Writing

The secret to sign-ups: nail your open house

Last week’s post focused on troubleshooting program attendance. This week, I’m taking a step back on our program timeline to address the challenge of pre-program sign-ups. HCA does not require advance sign-ups for every activity or class that we coordinate, but we are heavily reliant upon them for our more specialized 10-week programs. In our experience, the quickest way to a saturated sign-up sheet is a stand-alone open house wherein both the program and the instructor(s) are introduced to the community. Hosting an open house is an art however, and one that may not result in committed sign-ups without the following three considerations:
 

1. Tasty morsels

Free food and drink has great appeal to busy, working parents and their hungry children, not to mention seniors with limited mobility. Free nibbles also have a way of putting people at ease in the midst of a new opportunity; forking grapes can help them overcome the intimidation of trying something new. That said, free food can quickly get out of hand when “prospective participants” sneak home with a Cookie Monster-sized plate before you’ve even whipped out a sign-up sheet. To remedy this disappearing act, make a point to serve food after your program pitch. Disinterested attendees will head home, leaving you with a more serious group of prospective program sign-ups.

2. Sample examples

In addition to tasty morsels, examples of work relating to the proposed class are also great icebreakers for an open house event. They help demystify the subject matter, spur conversation and give prospective participants a vote of confidence — “Hey, I can do that!” Extra juicy tip: If possible, bring samples of student work from previous classes. Your own (more advanced) work might be a touch intimidating for newbies.

3. Mingle

You finish your awe-inspiring earth-crushing program schpeal and let loose the refreshments. What now? Get out there and talk it up some more! Go around the room and introduce yourself, one-on-one and one-by-one. Shakes residents’ hands, get their names, ask about their families, how they like the neighborhood, where they work, etc. Remember: positive relationships are the foundation for successful resident services. Practices that build trust and familiarity between you and the community you work with will invariably generate more signs-ups, and later, higher attendance. A beloved instructor makes for a beloved program; residents participate not only to learn a skill, but also to share in your enviable company.
 
 
What tips do you recommend for a sign-ups frenzy at a program’s open house?

Writing

Party of none? 5 tips to get butts in the seats on a budget

Interest surveys are a powerful tool for nonprofit social service providers in predicting the success of potential resident programs. But what do you do in that rare case when you provide a highly sought after program with a great instructor and attendance doesn’t measure up? Here are 5 low cost tips to help instructors get butts in the seats!

1. Dorm storm

The term “dorm storming” is a throwback to the college days when residence hall advisors would systematically knock on advisees’ doors to share information, announcements and reminders. While affordable apartment units are a far cry from student dormitories, the importance of introductions and (continued) face time – and we mean that in the pre-iPhone sense of the phrase — is paramount to sustainable program attendance. Spend 10–15 minutes prior to your next class to knock on a few resident doors and say hello. See for yourself how impactful this can be.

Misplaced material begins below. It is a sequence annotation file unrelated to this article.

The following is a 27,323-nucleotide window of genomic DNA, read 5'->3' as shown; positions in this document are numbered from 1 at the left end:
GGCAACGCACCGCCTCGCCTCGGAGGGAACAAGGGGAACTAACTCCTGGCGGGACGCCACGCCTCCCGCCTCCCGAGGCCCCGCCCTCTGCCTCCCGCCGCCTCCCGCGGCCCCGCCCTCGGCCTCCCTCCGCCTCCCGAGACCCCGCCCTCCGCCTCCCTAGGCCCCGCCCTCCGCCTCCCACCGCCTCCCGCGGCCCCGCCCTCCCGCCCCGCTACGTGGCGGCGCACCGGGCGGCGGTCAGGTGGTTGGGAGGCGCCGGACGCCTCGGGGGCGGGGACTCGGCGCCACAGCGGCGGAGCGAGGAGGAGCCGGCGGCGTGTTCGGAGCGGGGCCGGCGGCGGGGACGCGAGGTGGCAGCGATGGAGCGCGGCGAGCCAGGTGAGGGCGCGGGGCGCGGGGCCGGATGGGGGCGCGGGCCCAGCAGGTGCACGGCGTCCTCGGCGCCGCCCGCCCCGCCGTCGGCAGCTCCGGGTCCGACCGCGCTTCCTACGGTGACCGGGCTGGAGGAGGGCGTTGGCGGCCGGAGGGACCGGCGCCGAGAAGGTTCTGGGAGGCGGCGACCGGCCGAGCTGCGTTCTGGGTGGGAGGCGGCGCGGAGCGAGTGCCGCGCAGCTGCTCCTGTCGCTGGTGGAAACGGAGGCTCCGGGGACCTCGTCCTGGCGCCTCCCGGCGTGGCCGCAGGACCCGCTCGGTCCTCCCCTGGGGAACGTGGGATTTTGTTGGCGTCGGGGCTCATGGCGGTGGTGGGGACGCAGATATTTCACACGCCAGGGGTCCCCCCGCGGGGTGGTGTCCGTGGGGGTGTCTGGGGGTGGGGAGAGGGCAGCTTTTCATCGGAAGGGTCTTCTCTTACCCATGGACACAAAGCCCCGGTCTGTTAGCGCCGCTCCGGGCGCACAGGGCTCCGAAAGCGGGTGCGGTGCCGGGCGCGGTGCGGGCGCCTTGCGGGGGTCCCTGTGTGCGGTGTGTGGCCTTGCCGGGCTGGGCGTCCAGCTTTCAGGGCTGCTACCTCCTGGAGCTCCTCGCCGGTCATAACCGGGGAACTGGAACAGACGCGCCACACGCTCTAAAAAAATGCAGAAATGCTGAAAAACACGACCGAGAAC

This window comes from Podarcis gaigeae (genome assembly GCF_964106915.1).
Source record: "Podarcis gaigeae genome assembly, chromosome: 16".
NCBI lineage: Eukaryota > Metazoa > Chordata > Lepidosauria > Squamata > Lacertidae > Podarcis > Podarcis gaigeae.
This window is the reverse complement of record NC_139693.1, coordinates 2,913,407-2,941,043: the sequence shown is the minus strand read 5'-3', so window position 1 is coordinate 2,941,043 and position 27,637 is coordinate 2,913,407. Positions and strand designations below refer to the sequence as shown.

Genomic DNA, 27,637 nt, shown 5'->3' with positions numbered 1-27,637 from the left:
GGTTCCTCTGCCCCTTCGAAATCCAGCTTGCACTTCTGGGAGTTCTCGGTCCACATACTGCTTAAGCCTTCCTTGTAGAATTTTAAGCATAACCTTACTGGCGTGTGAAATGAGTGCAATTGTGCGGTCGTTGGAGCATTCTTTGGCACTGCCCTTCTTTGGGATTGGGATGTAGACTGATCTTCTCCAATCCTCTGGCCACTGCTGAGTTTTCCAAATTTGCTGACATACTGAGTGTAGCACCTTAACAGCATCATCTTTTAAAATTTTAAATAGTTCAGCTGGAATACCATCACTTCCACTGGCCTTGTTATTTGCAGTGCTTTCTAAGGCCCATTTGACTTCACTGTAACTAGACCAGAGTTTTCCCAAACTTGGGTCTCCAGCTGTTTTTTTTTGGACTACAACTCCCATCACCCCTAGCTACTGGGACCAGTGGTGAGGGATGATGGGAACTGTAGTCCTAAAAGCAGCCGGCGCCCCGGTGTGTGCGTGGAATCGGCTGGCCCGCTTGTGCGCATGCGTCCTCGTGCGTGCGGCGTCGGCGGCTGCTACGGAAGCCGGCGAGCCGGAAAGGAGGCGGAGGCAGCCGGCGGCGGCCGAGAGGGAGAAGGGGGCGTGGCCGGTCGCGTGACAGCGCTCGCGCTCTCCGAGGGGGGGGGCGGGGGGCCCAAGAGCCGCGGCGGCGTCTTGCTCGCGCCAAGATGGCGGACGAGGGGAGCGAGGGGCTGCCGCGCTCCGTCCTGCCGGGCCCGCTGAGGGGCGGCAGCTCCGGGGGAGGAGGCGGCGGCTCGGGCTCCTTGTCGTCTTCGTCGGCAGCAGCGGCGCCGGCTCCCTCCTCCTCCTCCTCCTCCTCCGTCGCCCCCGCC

2. Post and host

Highly recommended for senior programs in particular, this idea came from one of our very own, Arbor Gardens volunteer April Joy. Mail out handwritten postcards to your regular attendees to remind them of your upcoming class or class series. Include the date(s) and time(s) along with some well wishing. Residents will be tickled to receive fun, personalized mail and more likely to remember your class schedule given this added gentle re- minder.

3. Give the lawn some company

Food isn’t the only thing that gets stale! So can your program promotion. While fresh new full color designs are a surefire way to attract more attention to your flyers, they are not always the most affordable. If your community has a high-traffic grassy area, a mobile lawn sign is a great way to combat tired promotion without breaking the bank. It goes up on days that you teach and stays in storage for those that you don’t. Skeptics delight! Vistaprint sells 18” x 12” lawn signs starting at just $12 and 27” x 18” lawn signs at $20.

4. Bring Batman to the party

What do the phrases “murder mystery birthday party,” “Batman birthday party” and “laser tag birthday party” all have in common? They all sound far more enticing than plain ole “birthday party.” Try applying this principle to your program to entice more participation. If you teach art, perhaps one month can focus on recycled art and the next on edible art. If you teach computer literacy, perhaps you can teach a “Photo Frenzy February” where all your lessons revolve around ways to take, share or edit photos. Brainstorm subjects that interest participants, then shape and promote your programming around them.

5. Hit the hiatus

Like many nonprofits, we are proud to be able to provide our services at no cost to residents. But like many of the free things in life, it’s often harder for people to value them in the same way that they might a paid service. Who can blame them? When changes in schedule, theme and promotion fail to improve attendance at your resident program, try taking a couple weeks o”. Give participants a chance to miss you and give yourself an opportunity to recharge and re-energize. After all, “absence makes the heart grow fonder.”

What tips do you recommend for improving resident services attendance?